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Re: What is the role of social relations and networks in household food security and nutrition?

L. W. Gichaga United States of America
30.10.2013
L. W.

Excited to find this intriguing topic on #FoodSecurity and #SocialRelations:

First, reading through the intro, I notice that just as food has been important to all generations, the means to acquire food may not have fundamentally changed but instead, there has been replacement of the means of exchange and acquisition of food by individuals and families. 

On social relations and networks in food and nutritional security, I’ll throw the gender factor that is quite apparent! There has been a lot of talk of women being the main producers of food as small scale farmers but there is more to that. I can argue that a household’s food security and nutrition is managed by the one who controls food acquisition, food storage, food portions (think nutrition, obesity …), recycling, and controlling wastage. For example, I recall that there used to be local training for mothers about food security and nutrition and it literally changed our diet at home and the nature of our kitchen garden. My recollection of first learning about food groups and nutrition began then when my mom got involved with such a local group. Food wastage habits that we had earlier - say eating an entire banana bunch of 20 at one occasion, ceased with education that we could stretch them to provide [[new term then!]] fruit/vitamin for an entire week. This applies to many other areas like meat portions, storage ideas, recycling.

Point: Since the lady of the house is the most influential figure in decisions about food usage, strong social relations supported by education in general and specifically by what I call ‘food-literacy’ has an impact on household food security and by extension a nation’s.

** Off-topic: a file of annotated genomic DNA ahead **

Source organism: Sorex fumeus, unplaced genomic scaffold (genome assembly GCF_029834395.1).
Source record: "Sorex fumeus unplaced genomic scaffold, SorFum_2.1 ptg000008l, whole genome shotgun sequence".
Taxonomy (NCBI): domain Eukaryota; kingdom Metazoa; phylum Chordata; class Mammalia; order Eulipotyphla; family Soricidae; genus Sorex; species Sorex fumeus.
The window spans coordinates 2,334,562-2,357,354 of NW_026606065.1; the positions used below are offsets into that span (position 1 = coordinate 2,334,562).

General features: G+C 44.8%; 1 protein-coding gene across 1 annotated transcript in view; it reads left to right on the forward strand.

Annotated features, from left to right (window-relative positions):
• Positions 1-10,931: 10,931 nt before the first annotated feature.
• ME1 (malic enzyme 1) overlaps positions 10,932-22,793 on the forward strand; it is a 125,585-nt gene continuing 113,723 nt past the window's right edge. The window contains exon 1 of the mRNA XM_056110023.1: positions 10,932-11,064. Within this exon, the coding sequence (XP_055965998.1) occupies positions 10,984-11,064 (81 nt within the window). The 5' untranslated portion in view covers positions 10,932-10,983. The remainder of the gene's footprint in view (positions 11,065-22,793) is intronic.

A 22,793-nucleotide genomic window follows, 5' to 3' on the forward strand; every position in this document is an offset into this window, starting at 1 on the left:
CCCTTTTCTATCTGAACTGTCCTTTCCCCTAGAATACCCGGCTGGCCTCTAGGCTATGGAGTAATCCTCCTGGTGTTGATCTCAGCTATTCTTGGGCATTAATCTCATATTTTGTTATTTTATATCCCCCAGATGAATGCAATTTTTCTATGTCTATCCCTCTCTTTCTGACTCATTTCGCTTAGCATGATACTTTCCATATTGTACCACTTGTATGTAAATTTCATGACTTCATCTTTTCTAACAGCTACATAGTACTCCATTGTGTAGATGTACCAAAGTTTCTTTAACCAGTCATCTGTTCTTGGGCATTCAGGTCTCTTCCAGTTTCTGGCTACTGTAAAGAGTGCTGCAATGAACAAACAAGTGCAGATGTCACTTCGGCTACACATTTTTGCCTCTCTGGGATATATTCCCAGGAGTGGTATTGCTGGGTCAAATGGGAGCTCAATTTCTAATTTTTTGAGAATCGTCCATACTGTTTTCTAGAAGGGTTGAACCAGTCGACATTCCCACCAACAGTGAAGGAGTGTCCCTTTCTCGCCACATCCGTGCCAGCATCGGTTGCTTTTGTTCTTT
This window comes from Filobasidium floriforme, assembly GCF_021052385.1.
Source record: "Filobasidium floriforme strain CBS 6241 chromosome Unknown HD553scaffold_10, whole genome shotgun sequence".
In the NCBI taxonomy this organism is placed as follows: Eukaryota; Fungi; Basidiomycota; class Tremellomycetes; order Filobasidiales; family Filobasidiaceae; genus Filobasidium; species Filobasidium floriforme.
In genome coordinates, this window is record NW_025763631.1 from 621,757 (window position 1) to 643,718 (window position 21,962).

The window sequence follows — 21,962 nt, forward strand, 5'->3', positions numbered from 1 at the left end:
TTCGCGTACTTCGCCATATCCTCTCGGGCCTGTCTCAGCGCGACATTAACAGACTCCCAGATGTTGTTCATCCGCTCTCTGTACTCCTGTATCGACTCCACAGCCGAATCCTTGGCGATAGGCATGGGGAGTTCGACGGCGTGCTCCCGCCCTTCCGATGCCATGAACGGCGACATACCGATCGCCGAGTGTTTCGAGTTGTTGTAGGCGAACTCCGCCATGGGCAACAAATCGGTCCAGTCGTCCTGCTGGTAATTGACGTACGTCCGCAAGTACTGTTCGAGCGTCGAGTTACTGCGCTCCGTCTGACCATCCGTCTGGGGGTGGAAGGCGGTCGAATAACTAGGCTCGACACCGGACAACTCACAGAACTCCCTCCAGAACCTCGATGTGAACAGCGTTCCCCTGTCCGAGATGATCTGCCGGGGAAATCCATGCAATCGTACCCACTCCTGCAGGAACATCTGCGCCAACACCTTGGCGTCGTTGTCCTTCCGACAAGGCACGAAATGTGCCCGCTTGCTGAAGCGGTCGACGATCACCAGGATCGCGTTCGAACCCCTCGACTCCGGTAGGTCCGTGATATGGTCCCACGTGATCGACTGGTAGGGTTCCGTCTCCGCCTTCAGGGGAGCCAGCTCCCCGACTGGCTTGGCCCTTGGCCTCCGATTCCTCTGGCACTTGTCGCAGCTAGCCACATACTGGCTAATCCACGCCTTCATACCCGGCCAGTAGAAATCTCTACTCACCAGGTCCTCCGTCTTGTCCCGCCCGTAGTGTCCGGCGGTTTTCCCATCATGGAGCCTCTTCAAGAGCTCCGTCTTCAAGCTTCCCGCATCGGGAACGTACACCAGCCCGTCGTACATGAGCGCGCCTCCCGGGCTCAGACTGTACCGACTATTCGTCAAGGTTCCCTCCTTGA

Stability in social relations is crucial to strengthen the roles in the household for attaining and maintaining food security and nutrition.  The male and female contributions are daily synchronized roles that are both crucial. The reverse will reveal the depth of this idea. Instability in social relations through external (read political) and internal conflict (read family) will stifle food availability, and nutritional planning for a healthy life, or introduce wastage, wrong choices, then depreciate to higher vulnerability, the story goes on …

 Challenges facing social relations and networks in food and nutritional security are all related to poverty. Land ownership, literacy, purchasing power … Lowering a household vulnerability through elevating the family’s’ lifestyle is a regional and national mandate, as well as individual household mandate through seeking self-improvement avenues. The civil society and private sector must be sensitized to the issue of food security and nutrition through FSN-supportive health campaigns and government policy (from food standards, safety, prices protection….), so as to make it a cultural priority to defend the individual household’s FSN.

Great forum. Thanks.